Three Essential Ingredients for a Student-Centered Classroom
By Robert Barnett, the co-founder of the Modern Classrooms Project and a math teacher and resident scholar at the Leysin American School
In my years as a teacher, I've encountered my fair share of lesson- and unit-planning templates. They come in all shapes and sizes: Understanding by Design, the 5Es, HyperDocs, I Do/We Do/You Do, etc. The list goes on and on.
At best, these templates push teachers to plan learning activities that are engaging, efficient, and effective. At worst, they create unnecessary paperwork and headaches for overworked teachers. Some teachers like using them; others don't. Teachers, like students, are infinitely diverse. One size will never fit all.
As a teacher, I've come to realize that, templates aside, any truly student-centered lesson requires three key ingredients. When these elements are present, I've found that students are most likely to learn both academic content and productive habits of mind. The essential ingredients are:
1. Something Worth Doing. When I first started teaching, I rarely thought about what I taught. I was given content to teach, and it would be on the test, so I tried to teach it. My students, of course, saw right through this. They asked me constantly, "Why do we have to learn this?" I tried to answer, but my answers often felt insincere. I realized then: The value of everything students learn should always be apparent to them. They don't have time to do things "just in case" they'll need them later or "because they'll be on the test." As teachers, we must strive to give them assignments that are truly worth doing—then our students will truly want to do them!
(This doesn't mean, by the way, that students always need to learn things that are immediately applicable to them—that's preferable, but sometimes made impossible by required standards. What it does mean is that every assignment must have a clear purpose, both to the teacher and to the student. If students are doing work without clear purpose, they're wasting their time!)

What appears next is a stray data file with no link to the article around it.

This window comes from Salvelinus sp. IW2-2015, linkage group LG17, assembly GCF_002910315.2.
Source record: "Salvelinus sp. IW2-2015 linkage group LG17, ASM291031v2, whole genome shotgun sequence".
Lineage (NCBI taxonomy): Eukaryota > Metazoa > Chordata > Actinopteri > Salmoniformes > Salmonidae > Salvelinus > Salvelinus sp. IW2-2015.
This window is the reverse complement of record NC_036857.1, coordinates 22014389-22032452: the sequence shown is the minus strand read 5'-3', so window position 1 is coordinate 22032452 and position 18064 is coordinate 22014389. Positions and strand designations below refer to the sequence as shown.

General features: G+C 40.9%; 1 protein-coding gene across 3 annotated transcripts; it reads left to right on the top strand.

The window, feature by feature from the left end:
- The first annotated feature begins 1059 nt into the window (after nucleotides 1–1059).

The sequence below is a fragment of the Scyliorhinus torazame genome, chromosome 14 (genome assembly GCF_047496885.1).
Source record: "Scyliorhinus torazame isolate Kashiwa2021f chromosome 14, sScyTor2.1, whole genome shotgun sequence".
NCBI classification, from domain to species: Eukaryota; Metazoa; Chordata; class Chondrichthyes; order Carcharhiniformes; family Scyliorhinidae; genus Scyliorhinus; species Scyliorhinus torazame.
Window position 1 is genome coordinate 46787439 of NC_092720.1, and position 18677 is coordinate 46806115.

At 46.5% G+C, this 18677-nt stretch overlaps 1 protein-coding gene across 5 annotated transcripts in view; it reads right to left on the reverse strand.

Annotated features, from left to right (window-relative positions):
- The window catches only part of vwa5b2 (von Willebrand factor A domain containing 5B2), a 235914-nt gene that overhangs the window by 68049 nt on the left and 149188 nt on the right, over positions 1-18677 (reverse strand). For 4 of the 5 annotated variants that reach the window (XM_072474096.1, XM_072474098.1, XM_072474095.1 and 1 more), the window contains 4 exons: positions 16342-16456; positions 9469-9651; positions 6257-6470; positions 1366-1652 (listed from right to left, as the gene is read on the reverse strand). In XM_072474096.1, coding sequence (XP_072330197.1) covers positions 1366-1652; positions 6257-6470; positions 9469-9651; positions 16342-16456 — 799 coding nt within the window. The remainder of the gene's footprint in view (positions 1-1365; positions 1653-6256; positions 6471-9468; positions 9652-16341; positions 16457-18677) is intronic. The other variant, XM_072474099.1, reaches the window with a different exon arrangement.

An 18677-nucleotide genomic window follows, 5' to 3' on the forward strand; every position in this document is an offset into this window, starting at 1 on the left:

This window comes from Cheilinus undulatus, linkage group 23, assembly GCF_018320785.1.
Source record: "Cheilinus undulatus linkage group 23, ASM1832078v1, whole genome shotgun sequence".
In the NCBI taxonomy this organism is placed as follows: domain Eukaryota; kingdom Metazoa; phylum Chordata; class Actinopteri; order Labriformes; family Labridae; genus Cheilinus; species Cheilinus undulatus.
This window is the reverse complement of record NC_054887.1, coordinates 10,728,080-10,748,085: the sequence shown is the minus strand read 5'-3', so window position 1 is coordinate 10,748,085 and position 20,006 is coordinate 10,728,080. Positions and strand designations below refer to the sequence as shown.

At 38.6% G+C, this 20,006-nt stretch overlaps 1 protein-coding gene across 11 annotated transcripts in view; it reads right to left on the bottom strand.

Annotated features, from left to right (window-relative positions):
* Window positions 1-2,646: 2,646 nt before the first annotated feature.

2. Useful Resources. Learning is an active process: It requires students to go out and chase knowledge for themselves. If students don't take an active role in their own educations—if they are expected to learn by simply sitting and listening—then they aren't developing the skills they'll need to keep learning, in college and throughout their lives.
What teachers need to provide, therefore, is not only direct instruction and support but high-quality resources that students can use to teach themselves. Videos, graphic organizers, self-assessment rubrics, they all work! (As I suggested above, I've never been a stickler for particular formats or templates—I like creating videos myself with Screencast-o-Matic and Edpuzzle, but I'll often pull videos off the internet if I find ones I like.) What matters is that my students can use these resources to guide their own learning.
3. A System for Tracking Progress. The first two elements, I'll admit, can cause a bit of chaos. Truly meaningful student assignments often take longer than a single class to complete, and students who teach themselves will inevitably move at different paces. That's OK and it's part of learning! What a real student-centered classroom requires, therefore, is an organized system that makes it clear to both learners and teachers (a) where each student is in the curriculum; and (b) what each student should do next.
Such systems, too, can take a variety of forms. Some teachers like charts on the wall, some prefer color-coded lists or spreadsheets, and others use designated platforms like MasteryTrack. Once again, it's not the form that matters; it's the philosophy. When students know exactly what they need to do next, they're generally eager to move on; when teachers know exactly what each student is learning, they have the data they need to provide effective, targeted support. That's when real learning will occur.
In the training work I do with teachers, I often give the following hypothetical: "Imagine you were going to be out sick for a week, and you knew that a random person, with no teacher training whatsoever, would substitute for you. What structures would you put in place to ensure that your students learn as much as possible?"
When I ask this question, most teachers respond with the elements I've described above. "I'd give the students really interesting work," they say, "so that my substitute wouldn't need to motivate them." Or, "I'd give them lots of resources, so that the substitute wouldn't need to explain everything." And finally, "I'd give very precise directions so that the students would know exactly what to do."
These responses, I tell them, are brilliant. So I ask: "Why not put these structures in place every day?" Why not give students purposeful, self-directed, and clear learning experiences every day? Why not design structures that empower students to take charge of their own learning, and as a teacher, make myself available—as a particularly effective resource—to help students along? If we could design classrooms like these, would there be any limit to what our students can learn?
It isn't easy to create a student-centered classroom like this, but it's worth the effort. I've given you the key ingredients. Now, get cooking!